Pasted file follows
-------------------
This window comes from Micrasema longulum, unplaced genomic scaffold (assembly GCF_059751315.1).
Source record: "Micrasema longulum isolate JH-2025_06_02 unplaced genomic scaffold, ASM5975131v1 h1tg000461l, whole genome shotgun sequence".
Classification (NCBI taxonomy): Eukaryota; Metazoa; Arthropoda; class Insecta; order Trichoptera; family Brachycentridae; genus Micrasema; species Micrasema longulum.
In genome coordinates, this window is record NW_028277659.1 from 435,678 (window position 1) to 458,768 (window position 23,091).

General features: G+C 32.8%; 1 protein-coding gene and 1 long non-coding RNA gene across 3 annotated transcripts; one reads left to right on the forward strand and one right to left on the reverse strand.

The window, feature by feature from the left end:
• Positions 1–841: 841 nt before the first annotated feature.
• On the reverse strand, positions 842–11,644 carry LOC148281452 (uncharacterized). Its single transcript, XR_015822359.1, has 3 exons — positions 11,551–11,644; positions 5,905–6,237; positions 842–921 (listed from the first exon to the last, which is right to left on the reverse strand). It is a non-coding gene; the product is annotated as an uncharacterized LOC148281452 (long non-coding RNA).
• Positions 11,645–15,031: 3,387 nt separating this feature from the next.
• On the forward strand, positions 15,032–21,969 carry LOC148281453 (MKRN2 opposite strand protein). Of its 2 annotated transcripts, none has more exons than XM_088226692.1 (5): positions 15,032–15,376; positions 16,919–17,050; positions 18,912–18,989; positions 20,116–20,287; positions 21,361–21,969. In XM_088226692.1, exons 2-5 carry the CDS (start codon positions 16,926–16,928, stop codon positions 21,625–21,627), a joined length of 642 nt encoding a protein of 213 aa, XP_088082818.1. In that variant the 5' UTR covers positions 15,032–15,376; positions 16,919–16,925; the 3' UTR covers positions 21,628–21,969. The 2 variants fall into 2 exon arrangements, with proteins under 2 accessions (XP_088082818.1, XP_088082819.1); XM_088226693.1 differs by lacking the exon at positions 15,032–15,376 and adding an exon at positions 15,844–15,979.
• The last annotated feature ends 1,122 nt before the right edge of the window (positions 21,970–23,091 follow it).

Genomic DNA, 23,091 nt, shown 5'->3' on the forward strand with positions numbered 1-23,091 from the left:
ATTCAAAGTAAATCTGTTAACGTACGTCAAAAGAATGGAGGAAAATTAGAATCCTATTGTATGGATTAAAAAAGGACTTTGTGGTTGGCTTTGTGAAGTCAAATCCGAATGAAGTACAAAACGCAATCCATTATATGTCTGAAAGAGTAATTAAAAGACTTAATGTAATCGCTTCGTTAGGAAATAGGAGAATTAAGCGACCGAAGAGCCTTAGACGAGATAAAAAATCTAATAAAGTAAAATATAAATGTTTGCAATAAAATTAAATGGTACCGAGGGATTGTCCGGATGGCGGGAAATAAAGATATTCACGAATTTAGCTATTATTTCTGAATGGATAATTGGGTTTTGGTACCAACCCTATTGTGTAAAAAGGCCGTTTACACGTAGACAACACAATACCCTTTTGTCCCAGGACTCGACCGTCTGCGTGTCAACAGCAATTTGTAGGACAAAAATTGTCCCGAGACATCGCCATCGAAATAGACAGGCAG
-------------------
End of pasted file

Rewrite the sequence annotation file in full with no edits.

This window comes from Micrasema longulum, unplaced genomic scaffold (assembly GCF_059751315.1).
Source record: "Micrasema longulum isolate JH-2025_06_02 unplaced genomic scaffold, ASM5975131v1 h1tg000461l, whole genome shotgun sequence".
Classification (NCBI taxonomy): Eukaryota; Metazoa; Arthropoda; class Insecta; order Trichoptera; family Brachycentridae; genus Micrasema; species Micrasema longulum.
In genome coordinates, this window is record NW_028277659.1 from 435,678 (window position 1) to 458,768 (window position 23,091).

General features: G+C 32.8%; 1 protein-coding gene and 1 long non-coding RNA gene across 3 annotated transcripts; one reads left to right on the forward strand and one right to left on the reverse strand.

The window, feature by feature from the left end:
• Positions 1–841: 841 nt before the first annotated feature.
• On the reverse strand, positions 842–11,644 carry LOC148281452 (uncharacterized). Its single transcript, XR_015822359.1, has 3 exons — positions 11,551–11,644; positions 5,905–6,237; positions 842–921 (listed from the first exon to the last, which is right to left on the reverse strand). It is a non-coding gene; the product is annotated as an uncharacterized LOC148281452 (long non-coding RNA).
• Positions 11,645–15,031: 3,387 nt separating this feature from the next.
• On the forward strand, positions 15,032–21,969 carry LOC148281453 (MKRN2 opposite strand protein). Of its 2 annotated transcripts, none has more exons than XM_088226692.1 (5): positions 15,032–15,376; positions 16,919–17,050; positions 18,912–18,989; positions 20,116–20,287; positions 21,361–21,969. In XM_088226692.1, exons 2-5 carry the CDS (start codon positions 16,926–16,928, stop codon positions 21,625–21,627), a joined length of 642 nt encoding a protein of 213 aa, XP_088082818.1. In that variant the 5' UTR covers positions 15,032–15,376; positions 16,919–16,925; the 3' UTR covers positions 21,628–21,969. The 2 variants fall into 2 exon arrangements, with proteins under 2 accessions (XP_088082818.1, XP_088082819.1); XM_088226693.1 differs by lacking the exon at positions 15,032–15,376 and adding an exon at positions 15,844–15,979.
• The last annotated feature ends 1,122 nt before the right edge of the window (positions 21,970–23,091 follow it).

Genomic DNA, 23,091 nt, shown 5'->3' on the forward strand with positions numbered 1-23,091 from the left:
ATTCAAAGTAAATCTGTTAACGTACGTCAAAAGAATGGAGGAAAATTAGAATCCTATTGTATGGATTAAAAAAGGACTTTGTGGTTGGCTTTGTGAAGTCAAATCCGAATGAAGTACAAAACGCAATCCATTATATGTCTGAAAGAGTAATTAAAAGACTTAATGTAATCGCTTCGTTAGGAAATAGGAGAATTAAGCGACCGAAGAGCCTTAGACGAGATAAAAAATCTAATAAAGTAAAATATAAATGTTTGCAATAAAATTAAATGGTACCGAGGGATTGTCCGGATGGCGGGAAATAAAGATATTCACGAATTTAGCTATTATTTCTGAATGGATAATTGGGTTTTGGTACCAACCCTATTGTGTAAAAAGGCCGTTTACACGTAGACAACACAATACCCTTTTGTCCCAGGACTCGACCGTCTGCGTGTCAACAGCAATTTGTAGGACAAAAATTGTCCCGAGACATCGCCATCGAAATAGACAGGCAG